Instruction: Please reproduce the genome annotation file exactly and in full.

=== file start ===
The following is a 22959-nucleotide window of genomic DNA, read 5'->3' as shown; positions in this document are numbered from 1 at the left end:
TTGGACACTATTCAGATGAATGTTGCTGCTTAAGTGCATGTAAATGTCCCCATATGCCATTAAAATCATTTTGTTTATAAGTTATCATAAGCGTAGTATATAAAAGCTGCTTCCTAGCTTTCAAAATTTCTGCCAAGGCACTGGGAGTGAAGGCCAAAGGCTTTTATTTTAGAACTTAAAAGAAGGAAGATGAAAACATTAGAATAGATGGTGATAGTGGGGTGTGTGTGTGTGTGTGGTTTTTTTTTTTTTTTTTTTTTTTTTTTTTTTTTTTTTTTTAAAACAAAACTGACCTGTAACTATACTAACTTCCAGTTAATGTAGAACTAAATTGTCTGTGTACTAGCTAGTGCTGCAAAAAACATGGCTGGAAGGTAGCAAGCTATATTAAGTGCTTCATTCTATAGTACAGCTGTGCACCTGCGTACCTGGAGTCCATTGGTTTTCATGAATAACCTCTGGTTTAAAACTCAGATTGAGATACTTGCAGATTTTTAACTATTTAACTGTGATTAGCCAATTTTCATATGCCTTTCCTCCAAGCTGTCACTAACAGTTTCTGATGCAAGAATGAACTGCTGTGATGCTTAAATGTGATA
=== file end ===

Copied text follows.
The following is a 22959-nucleotide window of genomic DNA, read 5'->3' as shown; positions in this document are numbered from 1 at the left end:
TTGGACACTATTCAGATGAATGTTGCTGCTTAAGTGCATGTAAATGTCCCCATATGCCATTAAAATCATTTTGTTTATAAGTTATCATAAGCGTAGTATATAAAAGCTGCTTCCTAGCTTTCAAAATTTCTGCCAAGGCACTGGGAGTGAAGGCCAAAGGCTTTTATTTTAGAACTTAAAAGAAGGAAGATGAAAACATTAGAATAGATGGTGATAGTGGGGTGTGTGTGTGTGTGTGGTTTTTTTTTTTTTTTTTTTTTTTTTTTTTTTTTTTTTTTTAAAACAAAACTGACCTGTAACTATACTAACTTCCAGTTAATGTAGAACTAAATTGTCTGTGTACTAGCTAGTGCTGCAAAAAACATGGCTGGAAGGTAGCAAGCTATATTAAGTGCTTCATTCTATAGTACAGCTGTGCACCTGCGTACCTGGAGTCCATTGGTTTTCATGAATAACCTCTGGTTTAAAACTCAGATTGAGATACTTGCAGATTTTTAACTATTTAACTGTGATTAGCCAATTTTCATATGCCTTTCCTCCAAGCTGTCACTAACAGTTTCTGATGCAAGAATGAACTGCTGTGATGCTTAAATGTGATA